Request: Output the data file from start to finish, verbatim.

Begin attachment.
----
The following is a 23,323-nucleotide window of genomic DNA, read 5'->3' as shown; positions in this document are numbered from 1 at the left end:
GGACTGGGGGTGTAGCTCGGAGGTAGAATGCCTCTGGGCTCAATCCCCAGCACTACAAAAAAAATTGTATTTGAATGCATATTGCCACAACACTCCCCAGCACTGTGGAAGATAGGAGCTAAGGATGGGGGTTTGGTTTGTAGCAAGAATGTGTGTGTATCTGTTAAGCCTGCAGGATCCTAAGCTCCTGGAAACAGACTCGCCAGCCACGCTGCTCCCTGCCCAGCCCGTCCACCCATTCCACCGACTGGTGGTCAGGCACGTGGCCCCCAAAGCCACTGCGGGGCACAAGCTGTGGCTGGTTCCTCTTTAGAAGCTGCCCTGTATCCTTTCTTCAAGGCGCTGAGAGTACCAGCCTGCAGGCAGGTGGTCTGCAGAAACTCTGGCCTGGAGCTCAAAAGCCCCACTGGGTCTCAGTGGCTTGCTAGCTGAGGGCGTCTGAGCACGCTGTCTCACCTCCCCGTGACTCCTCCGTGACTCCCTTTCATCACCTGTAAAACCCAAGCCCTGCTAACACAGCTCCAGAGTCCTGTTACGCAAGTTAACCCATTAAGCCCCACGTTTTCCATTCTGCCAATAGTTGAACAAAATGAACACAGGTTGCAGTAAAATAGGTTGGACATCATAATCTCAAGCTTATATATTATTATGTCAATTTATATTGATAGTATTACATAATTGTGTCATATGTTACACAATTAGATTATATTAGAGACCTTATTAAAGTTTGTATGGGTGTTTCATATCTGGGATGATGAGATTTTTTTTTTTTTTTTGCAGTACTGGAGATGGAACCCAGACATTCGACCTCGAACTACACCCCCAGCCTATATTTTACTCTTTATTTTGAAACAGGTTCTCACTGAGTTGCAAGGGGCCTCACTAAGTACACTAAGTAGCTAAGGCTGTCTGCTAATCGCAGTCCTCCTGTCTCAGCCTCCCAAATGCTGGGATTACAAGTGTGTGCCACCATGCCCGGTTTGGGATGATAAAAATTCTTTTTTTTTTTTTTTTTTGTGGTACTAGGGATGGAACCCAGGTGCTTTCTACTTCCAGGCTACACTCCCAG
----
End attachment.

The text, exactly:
The following is a 23,323-nucleotide window of genomic DNA, read 5'->3' as shown; positions in this document are numbered from 1 at the left end:
GGACTGGGGGTGTAGCTCGGAGGTAGAATGCCTCTGGGCTCAATCCCCAGCACTACAAAAAAAATTGTATTTGAATGCATATTGCCACAACACTCCCCAGCACTGTGGAAGATAGGAGCTAAGGATGGGGGTTTGGTTTGTAGCAAGAATGTGTGTGTATCTGTTAAGCCTGCAGGATCCTAAGCTCCTGGAAACAGACTCGCCAGCCACGCTGCTCCCTGCCCAGCCCGTCCACCCATTCCACCGACTGGTGGTCAGGCACGTGGCCCCCAAAGCCACTGCGGGGCACAAGCTGTGGCTGGTTCCTCTTTAGAAGCTGCCCTGTATCCTTTCTTCAAGGCGCTGAGAGTACCAGCCTGCAGGCAGGTGGTCTGCAGAAACTCTGGCCTGGAGCTCAAAAGCCCCACTGGGTCTCAGTGGCTTGCTAGCTGAGGGCGTCTGAGCACGCTGTCTCACCTCCCCGTGACTCCTCCGTGACTCCCTTTCATCACCTGTAAAACCCAAGCCCTGCTAACACAGCTCCAGAGTCCTGTTACGCAAGTTAACCCATTAAGCCCCACGTTTTCCATTCTGCCAATAGTTGAACAAAATGAACACAGGTTGCAGTAAAATAGGTTGGACATCATAATCTCAAGCTTATATATTATTATGTCAATTTATATTGATAGTATTACATAATTGTGTCATATGTTACACAATTAGATTATATTAGAGACCTTATTAAAGTTTGTATGGGTGTTTCATATCTGGGATGATGAGATTTTTTTTTTTTTTTTGCAGTACTGGAGATGGAACCCAGACATTCGACCTCGAACTACACCCCCAGCCTATATTTTACTCTTTATTTTGAAACAGGTTCTCACTGAGTTGCAAGGGGCCTCACTAAGTACACTAAGTAGCTAAGGCTGTCTGCTAATCGCAGTCCTCCTGTCTCAGCCTCCCAAATGCTGGGATTACAAGTGTGTGCCACCATGCCCGGTTTGGGATGATAAAAATTCTTTTTTTTTTTTTTTTTTGTGGTACTAGGGATGGAACCCAGGTGCTTTCTACTTCCAGGCTACACTCCCAG